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There’s a lot more to type than Times New Roman and Helvetica. In the next year, designers will be spoiled for choice.
Stylish fonts are at the heart of every great design—but what’s stylish one year may not be stylish the next. Trends come and go. With that in mind, what typography will be big in 2022?
Well, there is no crystal ball to make such predictions. (Though, wouldn’t it be great if there were?) To create this list, we combed through search data, the latest agency projects, and the latest trend types for insights.
Fonts as a Reflection of the Times
Fonts are as much about our cultural, social and even psychological tendencies as they are about design. So, no wonder, as pandemics continue to shape the world around us, types feel some side effects.
For example, retro styles that offer comfort in uncertain times are still popular. However, next year they will have a generally cleaner and less fussy atmosphere, which makes the type for branding and display feel both nostalgic and up-to-date.
Scroll down to unpack the biggest font trends for 2022, which include:
- 1930s sans serif
- mixed width
- Liquid display
- Simple serif
- friendly grotesk
- Mincho serif
- Readable retro
- very thick
1. Sans Serif 1930s
This soft, engraved sans serif doesn’t stand out too much Gatsby Art Deco decadence; instead, they took cues from the later phases of the Jazz Age.
This relaxing sans serif font would make the perfect companion for branding products or a serene upscale lifestyle. Use it in place of an elaborate serif style for the simplest of luxury, and mix it up with a soft, understated color palette.
2. Mixed Width
The newest of our 2022 font trends, mixed-width typography has a simple graphic appeal that makes it a bold and beautiful choice for a variety of designs—packaging, book covers, etc.
Choose a chunky sans serif style to maximize font legibility, and choose a high-contrast color palette to make your message stand out.
Mixed width fonts are naturally fun, so use them for projects that need a little more distinctiveness.
3. Liquid Display
Flowing display fonts are romantic and subtle—if it looks like your typeface has been dipped in water, you’re on the right track—making it a natural fit for informal designs, as well as fashion or lifestyle brands.
Combine it with sepia color photography and a seventies color scheme to play up the relaxed nature of this gorgeous typography.
4. Simple Series
To keep your serif fonts on trend next year, traverse a middle ground between serifs and sans serifs, keeping the serifs themselves (the extra elements at the ends of the letterforms) barely visible.
This simple serif font is very versatile and can be used for a variety of projects—website design, magazine layouts, etc.
Serif suggestions on sans serif styles will make sure your typography stays elegant with ease.
5. Friendly Grotesk
The Grotesk typeface is a sans serif font with a bit of quirk and humanism. The term “grotesk” comes from a German word meaning “from the cave”, and refers to the general acceptance of this type of style in the early 19th century.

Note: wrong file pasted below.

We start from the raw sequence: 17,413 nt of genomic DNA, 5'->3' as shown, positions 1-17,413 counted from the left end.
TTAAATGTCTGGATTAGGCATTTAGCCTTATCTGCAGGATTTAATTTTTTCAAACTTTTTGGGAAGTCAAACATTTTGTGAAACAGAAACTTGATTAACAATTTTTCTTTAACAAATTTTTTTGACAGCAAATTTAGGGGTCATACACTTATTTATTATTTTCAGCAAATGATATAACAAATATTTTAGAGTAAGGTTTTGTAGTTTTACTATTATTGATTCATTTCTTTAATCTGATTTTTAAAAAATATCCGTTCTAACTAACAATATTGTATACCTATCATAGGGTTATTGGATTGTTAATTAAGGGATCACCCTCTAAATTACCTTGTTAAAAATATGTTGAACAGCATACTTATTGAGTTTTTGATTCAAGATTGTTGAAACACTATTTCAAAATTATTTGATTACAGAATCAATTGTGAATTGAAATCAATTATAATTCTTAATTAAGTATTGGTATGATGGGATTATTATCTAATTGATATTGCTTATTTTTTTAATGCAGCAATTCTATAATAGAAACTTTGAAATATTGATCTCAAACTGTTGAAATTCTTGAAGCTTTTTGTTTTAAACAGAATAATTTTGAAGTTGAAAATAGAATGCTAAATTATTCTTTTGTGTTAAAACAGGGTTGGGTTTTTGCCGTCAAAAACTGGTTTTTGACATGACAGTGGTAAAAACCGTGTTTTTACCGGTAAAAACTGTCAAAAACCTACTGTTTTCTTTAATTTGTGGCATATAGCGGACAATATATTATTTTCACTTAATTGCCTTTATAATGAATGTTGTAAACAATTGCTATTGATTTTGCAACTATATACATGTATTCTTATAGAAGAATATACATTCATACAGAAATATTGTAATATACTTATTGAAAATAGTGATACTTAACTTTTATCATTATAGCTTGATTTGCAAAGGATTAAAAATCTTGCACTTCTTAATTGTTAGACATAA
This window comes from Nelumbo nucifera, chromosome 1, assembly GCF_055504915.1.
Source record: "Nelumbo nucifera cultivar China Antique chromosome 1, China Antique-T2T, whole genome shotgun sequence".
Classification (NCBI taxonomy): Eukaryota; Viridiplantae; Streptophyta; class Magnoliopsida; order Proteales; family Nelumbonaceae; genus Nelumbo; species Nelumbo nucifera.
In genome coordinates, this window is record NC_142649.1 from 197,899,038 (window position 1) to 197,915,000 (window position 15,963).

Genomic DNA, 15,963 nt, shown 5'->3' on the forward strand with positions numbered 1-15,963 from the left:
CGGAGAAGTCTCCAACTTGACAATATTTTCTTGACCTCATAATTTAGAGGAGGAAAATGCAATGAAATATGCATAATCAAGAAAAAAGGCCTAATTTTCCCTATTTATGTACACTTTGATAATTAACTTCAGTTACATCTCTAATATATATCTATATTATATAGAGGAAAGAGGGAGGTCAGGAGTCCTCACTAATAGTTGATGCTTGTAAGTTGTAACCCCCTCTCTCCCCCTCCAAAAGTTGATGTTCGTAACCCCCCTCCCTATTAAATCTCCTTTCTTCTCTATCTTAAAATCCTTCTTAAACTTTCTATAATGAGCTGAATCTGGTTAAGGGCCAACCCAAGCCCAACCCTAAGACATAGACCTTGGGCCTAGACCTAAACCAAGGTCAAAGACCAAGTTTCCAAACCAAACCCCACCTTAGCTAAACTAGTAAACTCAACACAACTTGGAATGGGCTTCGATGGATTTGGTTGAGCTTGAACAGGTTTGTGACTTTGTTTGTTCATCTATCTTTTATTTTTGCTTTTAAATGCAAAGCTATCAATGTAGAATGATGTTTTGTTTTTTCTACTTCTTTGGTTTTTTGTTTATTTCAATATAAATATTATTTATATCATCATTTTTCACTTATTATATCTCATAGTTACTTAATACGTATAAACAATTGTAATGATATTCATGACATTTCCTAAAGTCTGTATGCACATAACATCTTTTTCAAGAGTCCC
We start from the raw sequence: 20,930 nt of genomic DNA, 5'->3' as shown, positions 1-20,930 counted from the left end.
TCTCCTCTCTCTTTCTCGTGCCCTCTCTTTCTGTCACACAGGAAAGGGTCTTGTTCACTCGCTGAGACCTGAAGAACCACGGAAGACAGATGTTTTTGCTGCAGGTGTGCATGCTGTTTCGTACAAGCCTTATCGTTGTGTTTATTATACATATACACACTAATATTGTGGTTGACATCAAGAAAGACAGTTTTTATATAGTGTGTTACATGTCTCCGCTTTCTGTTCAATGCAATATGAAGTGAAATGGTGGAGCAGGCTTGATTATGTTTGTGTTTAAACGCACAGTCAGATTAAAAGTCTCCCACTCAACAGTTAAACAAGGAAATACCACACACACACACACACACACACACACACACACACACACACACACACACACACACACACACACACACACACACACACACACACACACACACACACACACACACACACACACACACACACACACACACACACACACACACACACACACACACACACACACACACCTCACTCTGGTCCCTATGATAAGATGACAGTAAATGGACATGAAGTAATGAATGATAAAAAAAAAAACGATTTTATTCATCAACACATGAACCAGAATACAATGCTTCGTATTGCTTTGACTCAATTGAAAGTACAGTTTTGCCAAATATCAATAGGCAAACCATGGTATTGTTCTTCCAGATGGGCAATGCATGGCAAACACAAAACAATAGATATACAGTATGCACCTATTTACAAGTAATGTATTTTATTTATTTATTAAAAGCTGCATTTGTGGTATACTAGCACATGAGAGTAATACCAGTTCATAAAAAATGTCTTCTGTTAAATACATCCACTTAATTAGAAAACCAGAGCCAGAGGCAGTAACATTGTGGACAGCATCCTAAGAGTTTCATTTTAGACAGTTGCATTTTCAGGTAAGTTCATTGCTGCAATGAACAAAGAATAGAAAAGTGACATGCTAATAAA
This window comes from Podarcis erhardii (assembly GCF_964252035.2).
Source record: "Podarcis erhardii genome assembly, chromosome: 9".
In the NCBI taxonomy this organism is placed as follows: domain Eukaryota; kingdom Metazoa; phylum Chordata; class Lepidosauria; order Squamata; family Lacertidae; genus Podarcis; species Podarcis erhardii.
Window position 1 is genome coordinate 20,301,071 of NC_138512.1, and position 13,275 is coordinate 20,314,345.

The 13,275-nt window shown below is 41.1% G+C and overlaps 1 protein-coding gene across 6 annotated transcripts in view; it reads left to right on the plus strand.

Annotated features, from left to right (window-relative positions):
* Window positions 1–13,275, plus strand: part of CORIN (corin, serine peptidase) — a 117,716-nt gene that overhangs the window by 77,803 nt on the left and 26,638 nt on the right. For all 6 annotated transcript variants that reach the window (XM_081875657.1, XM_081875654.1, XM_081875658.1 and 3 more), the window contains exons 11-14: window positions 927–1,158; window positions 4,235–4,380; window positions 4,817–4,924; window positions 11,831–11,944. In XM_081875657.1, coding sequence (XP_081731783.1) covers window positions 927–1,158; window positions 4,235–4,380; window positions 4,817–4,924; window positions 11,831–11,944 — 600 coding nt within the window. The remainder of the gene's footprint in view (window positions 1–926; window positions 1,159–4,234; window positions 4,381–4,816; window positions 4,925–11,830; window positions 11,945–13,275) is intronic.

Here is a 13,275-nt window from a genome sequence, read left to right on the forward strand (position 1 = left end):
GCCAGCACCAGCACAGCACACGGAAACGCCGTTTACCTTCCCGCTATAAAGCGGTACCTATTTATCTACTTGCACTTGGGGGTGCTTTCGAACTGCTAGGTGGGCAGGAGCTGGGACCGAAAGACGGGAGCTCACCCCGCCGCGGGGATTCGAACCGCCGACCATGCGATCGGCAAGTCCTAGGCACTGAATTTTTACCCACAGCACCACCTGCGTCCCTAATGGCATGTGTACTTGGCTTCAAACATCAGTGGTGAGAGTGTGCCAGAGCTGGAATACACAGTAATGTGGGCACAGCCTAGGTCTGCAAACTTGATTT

Once considered primitive and, in some cases, downright ugly, now grotesk is some of the most widely used and appreciated typeface by designers.
If a serif font isn’t going to cut the mustard for your minimalist project this year, try a friendly grotesk for size. Open and highly readable, this humanist sans serif has an easygoing personality that makes the design feel more accessible and welcoming.
Look for a grotesk style with unique character, bold weight, or low x height to increase the friendly factor. This typeface is perfect for kids branding or other designs that need to feel more enthusiastic than elegant.
6. Mincho Serif
The mincho serif takes cues from the old Japanese type style, with its high-contrast binding and calligraphic look. The modern wave of mincho fonts is very understated, and while their Eastern origin isn’t particularly obvious, they have a calm and collected feel that feels distinctly Japanese in tone.
Mincho serifs are not only beautiful to look at, but also incredibly easy to read, making them an excellent serif for use on websites or signage. They also have intellectual personalities, making them suitable for book design, or typesetting in general, where their subtle elegance is enhanced in simple black and white.
7. Retro Readable
Increased awareness about online accessibility issues is having a welcome effect in the world of types. At one point, a new, barely-readable font was seen as a necessity, but this illegible typography just isn’t going to cut it on sites that require greater convenience for visually impaired users.
Include simplified, easier-to-read incarnations of some of these funkier font styles. The readable retro font retains the essence of this throwback type style, but gets rid of unnecessary excess. Slimmer and thicker, they blend vintage and modernity to strike just the right nostalgic tone.
One of the most prominent examples of retro type that can be read in action is the new &Walsh brand identity for a vertical farming company Lots.
Retro-infused typography helps the product feel approachable and delicious, with a serious dose of fun. Expect to see this identity fuel more readable retro typography in the months to come.
8. Super Chunky
In 2022, brands will continue to look for more ways to stand out in a sea of competitors. The bold, super-chunky type is catchy and memorable, and looks very effective on a large scale.
Use it in packaging designs instead of graphics or illustrations, and team with strong high-contrast colors to maximize impact.
For extra style points, use these bold shapes as individual graphics for backgrounds or icons. Characters mix with carefree styles to bring more fun and individualism to type-based designs.
Cover image via Purple Moon.
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